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Old 01-24-2013, 06:20 PM
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English/French -ion word commonality

On the first CD of Michel Thomas's beginning French audio course, he says that there are about 1200 English words ending in -ion that are essentially the same in French (where the English word would have originated), so if you know one you automatically know the other - for example opinion/opinion, condition/condition, position/position - and that there are only 3 exceptions (hey, there's another one) to remember - translation/traduction, explanation/explication, and vacation/vacanses.

Is this true enough to really use as a rule - can you take any common English word ending in -ion (besides the 3 above) and confidently use it as a French word as-is?
#2
Old 01-24-2013, 06:40 PM
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Pretty much. They both borrowed them from Latin during the Renasisance period, so they tend to have common meanings. There can be some differences in nuance.

The other nice thing about the -ruin words in French is that they are all feminine, because they are feminine in Latin and the French kept the gender the same.
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Old 01-24-2013, 06:46 PM
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just a guess on my part since I don't speak French, but I'd imagine that English didn't borrow them from Latin but rather got them after 1066 and the Norman invasion.
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Old 01-24-2013, 06:48 PM
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He gives some other "rules"

- words ending in -ent and -ant are the same (different/différent, important/important)

- words ending in -ence and -ance are the same (difference/différence, importance/importance)

- English words ending in -ical end in -ique (political/politique)

I guess I suspect that while generally true, there must be a bunch of fiddly exceptions - or am I wrong and it's really that easy, can all of the above be treated as "Rules"?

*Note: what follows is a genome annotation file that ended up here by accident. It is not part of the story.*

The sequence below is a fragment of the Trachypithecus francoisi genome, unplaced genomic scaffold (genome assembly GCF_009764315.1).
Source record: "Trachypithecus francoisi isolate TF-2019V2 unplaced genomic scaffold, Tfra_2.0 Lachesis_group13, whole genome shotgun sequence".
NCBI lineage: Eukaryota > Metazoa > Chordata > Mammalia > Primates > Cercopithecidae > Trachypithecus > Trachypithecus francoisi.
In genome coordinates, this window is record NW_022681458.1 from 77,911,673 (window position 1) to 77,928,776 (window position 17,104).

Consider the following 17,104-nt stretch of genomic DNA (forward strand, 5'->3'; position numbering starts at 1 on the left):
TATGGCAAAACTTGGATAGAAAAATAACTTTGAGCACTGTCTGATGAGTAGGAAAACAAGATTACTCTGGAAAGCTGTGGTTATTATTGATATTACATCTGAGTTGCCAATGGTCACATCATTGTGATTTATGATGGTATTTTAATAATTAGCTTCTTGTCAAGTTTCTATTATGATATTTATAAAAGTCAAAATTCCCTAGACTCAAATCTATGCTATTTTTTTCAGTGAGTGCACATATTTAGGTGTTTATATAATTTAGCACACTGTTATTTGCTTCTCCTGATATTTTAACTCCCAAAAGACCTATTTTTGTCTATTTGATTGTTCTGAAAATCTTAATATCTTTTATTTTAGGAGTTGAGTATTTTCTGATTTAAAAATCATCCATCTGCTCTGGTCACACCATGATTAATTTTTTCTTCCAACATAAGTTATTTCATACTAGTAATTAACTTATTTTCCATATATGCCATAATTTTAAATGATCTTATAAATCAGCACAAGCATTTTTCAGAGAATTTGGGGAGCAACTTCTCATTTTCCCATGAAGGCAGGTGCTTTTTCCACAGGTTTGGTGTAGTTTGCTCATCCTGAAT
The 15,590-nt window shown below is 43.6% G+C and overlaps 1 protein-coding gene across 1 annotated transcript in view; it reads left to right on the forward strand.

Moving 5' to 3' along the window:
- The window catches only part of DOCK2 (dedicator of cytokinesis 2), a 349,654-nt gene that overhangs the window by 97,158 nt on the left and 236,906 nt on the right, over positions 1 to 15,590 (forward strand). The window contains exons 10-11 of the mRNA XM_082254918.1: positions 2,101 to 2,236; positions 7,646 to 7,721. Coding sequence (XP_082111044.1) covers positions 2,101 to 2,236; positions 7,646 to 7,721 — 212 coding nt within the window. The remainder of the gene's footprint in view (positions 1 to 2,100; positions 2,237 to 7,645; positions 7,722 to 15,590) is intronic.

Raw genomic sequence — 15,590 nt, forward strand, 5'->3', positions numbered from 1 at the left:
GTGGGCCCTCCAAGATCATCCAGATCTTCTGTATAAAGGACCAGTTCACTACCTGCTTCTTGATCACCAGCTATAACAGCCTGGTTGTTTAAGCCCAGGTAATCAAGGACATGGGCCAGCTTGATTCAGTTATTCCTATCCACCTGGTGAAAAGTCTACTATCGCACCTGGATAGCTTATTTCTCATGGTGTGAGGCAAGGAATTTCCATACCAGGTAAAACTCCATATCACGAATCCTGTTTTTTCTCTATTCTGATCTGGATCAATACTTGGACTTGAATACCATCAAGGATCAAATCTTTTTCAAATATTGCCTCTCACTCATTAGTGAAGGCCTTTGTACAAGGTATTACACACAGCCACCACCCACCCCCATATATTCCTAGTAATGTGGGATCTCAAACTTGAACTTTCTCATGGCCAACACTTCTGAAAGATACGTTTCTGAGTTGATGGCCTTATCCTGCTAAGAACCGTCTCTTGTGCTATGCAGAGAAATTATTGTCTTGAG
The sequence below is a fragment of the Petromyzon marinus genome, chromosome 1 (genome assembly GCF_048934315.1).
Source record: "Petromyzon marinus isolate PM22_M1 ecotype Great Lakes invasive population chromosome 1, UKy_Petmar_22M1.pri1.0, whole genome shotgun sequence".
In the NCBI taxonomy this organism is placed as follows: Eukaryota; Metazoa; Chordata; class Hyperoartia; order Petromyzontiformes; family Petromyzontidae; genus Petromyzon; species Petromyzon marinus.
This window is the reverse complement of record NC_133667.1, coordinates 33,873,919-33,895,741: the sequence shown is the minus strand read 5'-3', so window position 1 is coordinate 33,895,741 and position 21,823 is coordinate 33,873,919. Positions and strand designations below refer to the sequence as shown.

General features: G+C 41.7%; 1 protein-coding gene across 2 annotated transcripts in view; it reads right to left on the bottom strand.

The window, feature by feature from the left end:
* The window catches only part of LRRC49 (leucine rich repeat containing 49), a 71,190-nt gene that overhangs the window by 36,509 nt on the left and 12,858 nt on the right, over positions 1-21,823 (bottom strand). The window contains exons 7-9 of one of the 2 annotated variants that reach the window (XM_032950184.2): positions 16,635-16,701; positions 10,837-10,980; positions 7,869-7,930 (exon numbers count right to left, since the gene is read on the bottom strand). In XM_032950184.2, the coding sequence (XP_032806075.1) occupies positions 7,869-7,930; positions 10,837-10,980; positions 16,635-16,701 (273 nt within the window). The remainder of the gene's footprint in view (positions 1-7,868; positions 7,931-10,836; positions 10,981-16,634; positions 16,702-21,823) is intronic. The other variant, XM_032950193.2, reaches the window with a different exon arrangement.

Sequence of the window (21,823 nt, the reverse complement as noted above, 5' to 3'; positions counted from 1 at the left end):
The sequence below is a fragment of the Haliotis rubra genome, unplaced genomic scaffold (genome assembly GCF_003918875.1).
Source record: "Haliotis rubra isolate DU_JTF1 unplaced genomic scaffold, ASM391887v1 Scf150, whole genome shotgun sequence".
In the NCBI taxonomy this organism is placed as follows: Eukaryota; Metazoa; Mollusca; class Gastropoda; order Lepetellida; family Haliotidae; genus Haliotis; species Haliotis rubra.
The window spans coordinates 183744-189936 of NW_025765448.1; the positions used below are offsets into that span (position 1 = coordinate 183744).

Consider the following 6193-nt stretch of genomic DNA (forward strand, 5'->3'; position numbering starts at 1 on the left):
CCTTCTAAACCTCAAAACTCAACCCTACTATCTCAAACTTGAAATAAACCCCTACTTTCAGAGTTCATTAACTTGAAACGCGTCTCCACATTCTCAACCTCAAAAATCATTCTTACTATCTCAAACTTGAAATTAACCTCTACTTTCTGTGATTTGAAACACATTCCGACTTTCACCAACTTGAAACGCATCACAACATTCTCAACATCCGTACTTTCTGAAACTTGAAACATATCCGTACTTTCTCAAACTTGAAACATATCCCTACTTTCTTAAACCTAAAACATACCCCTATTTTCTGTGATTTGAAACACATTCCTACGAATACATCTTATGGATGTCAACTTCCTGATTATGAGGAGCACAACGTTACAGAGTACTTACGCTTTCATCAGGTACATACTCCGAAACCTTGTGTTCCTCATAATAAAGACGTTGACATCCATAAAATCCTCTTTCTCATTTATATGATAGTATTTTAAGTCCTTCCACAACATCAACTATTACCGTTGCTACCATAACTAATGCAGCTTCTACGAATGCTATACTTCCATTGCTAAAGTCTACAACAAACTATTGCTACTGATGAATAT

#5
Old 01-24-2013, 11:09 PM
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Originally Posted by rsat3acr View Post
just a guess on my part since I don't speak French, but I'd imagine that English didn't borrow them from Latin but rather got them after 1066 and the Norman invasion.
This is correct. Latin-based words came into English either because of the Norman Invasion or because they were coined by scientists.
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#6
Old 01-25-2013, 12:39 AM
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Originally Posted by rsat3acr View Post
just a guess on my part since I don't speak French, but I'd imagine that English didn't borrow them from Latin but rather got them after 1066 and the Norman invasion.
Not all, neologisms from Latin were highly common in all Western European languages during the Renaissance (as Northern Piper mentions) and have been common in specific contexts through the last three centuries. Remember that Latin was the language of scholars until pretty recently; educated people would have it as one of their second languages.

Last edited by Nava; 01-25-2013 at 12:40 AM.
#7
Old 01-25-2013, 01:38 AM
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Originally Posted by zombywoof View Post
He gives some other "rules"

- words ending in -ent and -ant are the same (different/différent, important/important)
That may work from English into French, but certainement not in the other direction.
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Old 01-25-2013, 04:34 AM
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Originally Posted by Tom Tildrum View Post
That may work from English into French, but certainement not in the other direction.
Also, sometimes the spelling changes, such as with English independence and French indépendance.
#9
Old 01-25-2013, 04:56 AM